The heat is on
Renewable heat is rising up the policy agenda as Scotland’s climate change target of reducing 75% carbon emissions by 2030 starts to loom over us.
In the last year we’ve seen that regulations are urgently needed to drive progress to low-carbon heat, yet the promised heat and energy efficiency regulatory framework set out in the Heat in Buildings Strategy won’t be consulted on until later this year.
The ambitious proposals in the Heat in Buildings Strategy of a million homes and 50,000 non-domestic properties to install low-carbon heating systems by 2030 is encouraging but we must go further and faster if we’re going to decarbonise Scotland’s building stock by 2045.
That’s why in our Beyond COP 26: Next Steps for Scotland’s Clean Energy Revolution publication we proposed an acceleration of these targets to heating 45% of homes and 25% of our commercial, industrial and public buildings from renewable sources by 2030.
Despite these ambitious targets in some areas, there’s a lack in others.
Building standards are being refreshed but don’t go far enough. The New Build Heat Standard will require, from 2024, that new homes as well as commercial buildings will only use heating systems which produce zero direct greenhouse gas emissions.
This is good but ignores the elephant in the room - existing buildings.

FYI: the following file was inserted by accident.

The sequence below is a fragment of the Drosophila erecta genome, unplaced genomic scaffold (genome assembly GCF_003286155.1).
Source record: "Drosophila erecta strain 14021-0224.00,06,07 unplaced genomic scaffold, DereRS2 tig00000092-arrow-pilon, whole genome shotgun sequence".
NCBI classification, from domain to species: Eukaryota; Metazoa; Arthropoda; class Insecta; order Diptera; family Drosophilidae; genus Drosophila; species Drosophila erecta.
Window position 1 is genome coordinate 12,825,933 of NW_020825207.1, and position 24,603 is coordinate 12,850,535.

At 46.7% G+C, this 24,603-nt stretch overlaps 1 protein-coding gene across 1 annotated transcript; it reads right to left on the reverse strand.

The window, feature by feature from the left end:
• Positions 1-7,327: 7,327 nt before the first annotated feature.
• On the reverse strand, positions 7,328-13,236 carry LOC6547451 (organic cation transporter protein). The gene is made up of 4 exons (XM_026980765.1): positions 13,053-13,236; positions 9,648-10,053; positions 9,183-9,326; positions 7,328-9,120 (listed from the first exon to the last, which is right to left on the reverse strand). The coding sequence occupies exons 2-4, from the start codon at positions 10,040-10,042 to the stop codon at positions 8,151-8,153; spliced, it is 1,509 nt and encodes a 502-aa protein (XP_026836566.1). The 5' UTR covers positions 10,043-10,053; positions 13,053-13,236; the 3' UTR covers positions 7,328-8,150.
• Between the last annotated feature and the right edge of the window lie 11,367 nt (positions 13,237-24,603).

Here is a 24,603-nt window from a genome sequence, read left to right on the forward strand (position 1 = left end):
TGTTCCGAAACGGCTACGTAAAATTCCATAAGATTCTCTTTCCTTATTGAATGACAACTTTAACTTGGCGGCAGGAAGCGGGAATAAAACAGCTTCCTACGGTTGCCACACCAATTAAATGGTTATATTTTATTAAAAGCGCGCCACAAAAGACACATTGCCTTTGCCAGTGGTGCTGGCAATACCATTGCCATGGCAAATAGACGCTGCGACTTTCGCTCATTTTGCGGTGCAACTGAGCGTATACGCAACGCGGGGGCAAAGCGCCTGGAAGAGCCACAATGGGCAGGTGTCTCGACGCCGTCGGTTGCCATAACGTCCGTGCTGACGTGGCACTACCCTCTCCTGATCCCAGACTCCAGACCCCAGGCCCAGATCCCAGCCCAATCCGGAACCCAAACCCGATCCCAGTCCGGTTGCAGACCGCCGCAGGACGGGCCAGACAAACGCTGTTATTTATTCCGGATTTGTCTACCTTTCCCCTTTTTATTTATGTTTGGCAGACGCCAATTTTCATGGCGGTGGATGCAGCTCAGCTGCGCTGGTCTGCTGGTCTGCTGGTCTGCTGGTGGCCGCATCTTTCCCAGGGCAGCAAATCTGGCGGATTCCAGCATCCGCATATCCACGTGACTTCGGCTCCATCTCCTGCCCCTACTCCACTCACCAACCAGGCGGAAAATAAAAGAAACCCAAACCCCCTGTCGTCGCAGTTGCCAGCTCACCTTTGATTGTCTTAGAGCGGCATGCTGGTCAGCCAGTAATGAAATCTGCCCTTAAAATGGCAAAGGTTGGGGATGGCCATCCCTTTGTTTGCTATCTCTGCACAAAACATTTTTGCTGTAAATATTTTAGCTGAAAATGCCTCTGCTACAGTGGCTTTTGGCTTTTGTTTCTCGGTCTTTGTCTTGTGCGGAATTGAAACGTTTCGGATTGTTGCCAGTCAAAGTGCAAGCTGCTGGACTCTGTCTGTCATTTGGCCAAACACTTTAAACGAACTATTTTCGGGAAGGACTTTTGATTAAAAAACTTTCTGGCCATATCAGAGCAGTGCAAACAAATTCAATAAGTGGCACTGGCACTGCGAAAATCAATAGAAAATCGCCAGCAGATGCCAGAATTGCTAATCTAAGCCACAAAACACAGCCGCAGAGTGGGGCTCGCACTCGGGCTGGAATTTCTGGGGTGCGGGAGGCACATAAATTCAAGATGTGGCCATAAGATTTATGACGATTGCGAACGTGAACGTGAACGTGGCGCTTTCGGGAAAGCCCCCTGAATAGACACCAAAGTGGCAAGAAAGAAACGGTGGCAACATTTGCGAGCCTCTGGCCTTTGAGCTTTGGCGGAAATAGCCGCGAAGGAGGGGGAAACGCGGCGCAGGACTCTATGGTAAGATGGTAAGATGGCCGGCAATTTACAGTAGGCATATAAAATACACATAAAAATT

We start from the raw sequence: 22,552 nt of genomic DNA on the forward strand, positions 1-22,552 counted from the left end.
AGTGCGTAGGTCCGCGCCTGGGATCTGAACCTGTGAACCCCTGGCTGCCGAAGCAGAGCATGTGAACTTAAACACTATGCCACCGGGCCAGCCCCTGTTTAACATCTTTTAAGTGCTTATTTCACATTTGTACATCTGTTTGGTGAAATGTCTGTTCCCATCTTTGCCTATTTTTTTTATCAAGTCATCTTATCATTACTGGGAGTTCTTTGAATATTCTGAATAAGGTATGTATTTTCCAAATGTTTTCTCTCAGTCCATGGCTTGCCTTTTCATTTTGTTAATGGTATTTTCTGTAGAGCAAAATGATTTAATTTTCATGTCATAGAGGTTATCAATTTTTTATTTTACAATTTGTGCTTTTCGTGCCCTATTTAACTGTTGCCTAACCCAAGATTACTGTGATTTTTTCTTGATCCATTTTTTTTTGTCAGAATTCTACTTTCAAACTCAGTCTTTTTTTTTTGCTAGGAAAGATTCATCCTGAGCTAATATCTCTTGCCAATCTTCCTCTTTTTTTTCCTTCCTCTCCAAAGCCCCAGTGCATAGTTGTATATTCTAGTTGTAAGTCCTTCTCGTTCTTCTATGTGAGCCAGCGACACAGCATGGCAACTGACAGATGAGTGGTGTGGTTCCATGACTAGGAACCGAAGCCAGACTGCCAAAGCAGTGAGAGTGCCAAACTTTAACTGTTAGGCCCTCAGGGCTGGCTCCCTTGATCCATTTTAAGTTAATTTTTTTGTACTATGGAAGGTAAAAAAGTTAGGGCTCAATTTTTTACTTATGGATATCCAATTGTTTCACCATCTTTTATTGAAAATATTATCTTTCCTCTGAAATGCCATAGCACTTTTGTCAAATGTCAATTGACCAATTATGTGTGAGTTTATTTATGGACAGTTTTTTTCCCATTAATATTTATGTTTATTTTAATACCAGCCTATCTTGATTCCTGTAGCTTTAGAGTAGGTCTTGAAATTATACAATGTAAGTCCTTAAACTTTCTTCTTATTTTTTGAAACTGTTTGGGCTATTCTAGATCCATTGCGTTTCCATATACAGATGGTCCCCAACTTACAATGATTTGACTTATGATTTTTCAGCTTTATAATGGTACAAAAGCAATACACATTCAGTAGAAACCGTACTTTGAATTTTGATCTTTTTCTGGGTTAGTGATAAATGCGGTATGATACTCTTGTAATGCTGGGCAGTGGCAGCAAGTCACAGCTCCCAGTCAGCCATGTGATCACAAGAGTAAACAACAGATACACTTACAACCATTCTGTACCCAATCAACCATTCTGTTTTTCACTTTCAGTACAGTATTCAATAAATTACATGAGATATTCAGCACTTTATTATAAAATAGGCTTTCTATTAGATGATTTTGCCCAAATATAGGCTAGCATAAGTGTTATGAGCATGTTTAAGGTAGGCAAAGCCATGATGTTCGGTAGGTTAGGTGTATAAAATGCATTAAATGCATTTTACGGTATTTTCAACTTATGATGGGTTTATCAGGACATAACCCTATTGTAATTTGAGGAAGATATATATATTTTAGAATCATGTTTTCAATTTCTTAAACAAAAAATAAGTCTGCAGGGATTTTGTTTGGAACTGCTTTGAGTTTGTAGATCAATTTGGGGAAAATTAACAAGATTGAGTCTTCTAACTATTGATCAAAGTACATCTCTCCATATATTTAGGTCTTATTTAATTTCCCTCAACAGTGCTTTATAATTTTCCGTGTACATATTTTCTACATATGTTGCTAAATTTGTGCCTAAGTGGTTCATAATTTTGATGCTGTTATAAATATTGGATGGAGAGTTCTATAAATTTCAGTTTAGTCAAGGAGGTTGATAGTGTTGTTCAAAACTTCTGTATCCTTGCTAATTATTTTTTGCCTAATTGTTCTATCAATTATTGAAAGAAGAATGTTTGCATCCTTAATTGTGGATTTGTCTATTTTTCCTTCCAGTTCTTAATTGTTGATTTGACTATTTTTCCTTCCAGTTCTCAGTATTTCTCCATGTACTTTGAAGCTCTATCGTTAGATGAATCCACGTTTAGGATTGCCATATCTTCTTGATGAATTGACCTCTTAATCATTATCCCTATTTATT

What would help is a hard target for the endpoint of fossil fuel boilers in Scotland, currently mentioned in the Heat in Buildings Strategy as a commitment to phasing out the need to install new or replacement fossil fuel boilers in off gas properties from 2025 and in on-gas areas from 2030.
The Scottish Government created a Green Heat Finance Taskforce which will look at innovative funding solutions for homes and business owners to help them decarbonise.
But there is still much work to be done to explain what heating solution works best for each area.
The Scottish Government partly attempted to do this recently in their zoning study however this is just a first analysis for heat network zones, doesn’t cover most of Scotland and omits residential areas.
The Heat Networks Delivery Plan was published in April 2022 but we have concerns about the deliverability of this and crucial areas such as planning have been glossed over.
There is a danger that policy will be overtaken by action resulting in heat networks that will need to apply for retrospective licenses and consents.
We also have concerns that the strategy for describing how local authority costs will be met is happening much too late in the process and needs to occur considerably sooner.
Much of the rollout of heat networks will be driven by the Local Heat and Energy Efficiency Strategies so local authorities need to be resourced effectively for these to work well.
Last year the Heat Pump Sector Deal Expert Advisory Group published its final report and the Government stated that it will respond to these recommendations in its Supply Chain Delivery Plan, which is expected to be published in September 2022.
Transitioning to low-carbon heat is the challenge of this decade and it’s critical we address these issues to ensure we meet our targets which are a crucial piece of the net-zero puzzle.